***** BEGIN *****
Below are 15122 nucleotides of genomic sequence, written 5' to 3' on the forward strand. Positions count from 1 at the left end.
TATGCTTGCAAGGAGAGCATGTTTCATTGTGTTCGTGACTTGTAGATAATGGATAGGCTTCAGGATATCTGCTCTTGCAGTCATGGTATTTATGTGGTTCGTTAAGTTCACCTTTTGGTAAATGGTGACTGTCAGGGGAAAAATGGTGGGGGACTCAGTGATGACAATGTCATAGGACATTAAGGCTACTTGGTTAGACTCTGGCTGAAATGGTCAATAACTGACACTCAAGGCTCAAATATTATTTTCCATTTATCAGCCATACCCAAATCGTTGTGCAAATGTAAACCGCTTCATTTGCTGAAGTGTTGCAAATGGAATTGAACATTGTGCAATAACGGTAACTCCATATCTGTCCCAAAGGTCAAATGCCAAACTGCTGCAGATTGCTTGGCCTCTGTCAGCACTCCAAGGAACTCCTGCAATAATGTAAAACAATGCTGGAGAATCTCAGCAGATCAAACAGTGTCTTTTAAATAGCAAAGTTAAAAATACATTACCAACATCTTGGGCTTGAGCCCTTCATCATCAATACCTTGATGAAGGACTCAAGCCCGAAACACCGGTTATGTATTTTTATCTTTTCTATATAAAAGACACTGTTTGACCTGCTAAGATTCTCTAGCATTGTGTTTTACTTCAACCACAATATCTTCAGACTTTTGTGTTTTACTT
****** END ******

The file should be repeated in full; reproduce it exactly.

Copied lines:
Below are 15122 nucleotides of genomic sequence, written 5' to 3' on the forward strand. Positions count from 1 at the left end.
TATGCTTGCAAGGAGAGCATGTTTCATTGTGTTCGTGACTTGTAGATAATGGATAGGCTTCAGGATATCTGCTCTTGCAGTCATGGTATTTATGTGGTTCGTTAAGTTCACCTTTTGGTAAATGGTGACTGTCAGGGGAAAAATGGTGGGGGACTCAGTGATGACAATGTCATAGGACATTAAGGCTACTTGGTTAGACTCTGGCTGAAATGGTCAATAACTGACACTCAAGGCTCAAATATTATTTTCCATTTATCAGCCATACCCAAATCGTTGTGCAAATGTAAACCGCTTCATTTGCTGAAGTGTTGCAAATGGAATTGAACATTGTGCAATAACGGTAACTCCATATCTGTCCCAAAGGTCAAATGCCAAACTGCTGCAGATTGCTTGGCCTCTGTCAGCACTCCAAGGAACTCCTGCAATAATGTAAAACAATGCTGGAGAATCTCAGCAGATCAAACAGTGTCTTTTAAATAGCAAAGTTAAAAATACATTACCAACATCTTGGGCTTGAGCCCTTCATCATCAATACCTTGATGAAGGACTCAAGCCCGAAACACCGGTTATGTATTTTTATCTTTTCTATATAAAAGACACTGTTTGACCTGCTAAGATTCTCTAGCATTGTGTTTTACTTCAACCACAATATCTTCAGACTTTTGTGTTTTACTT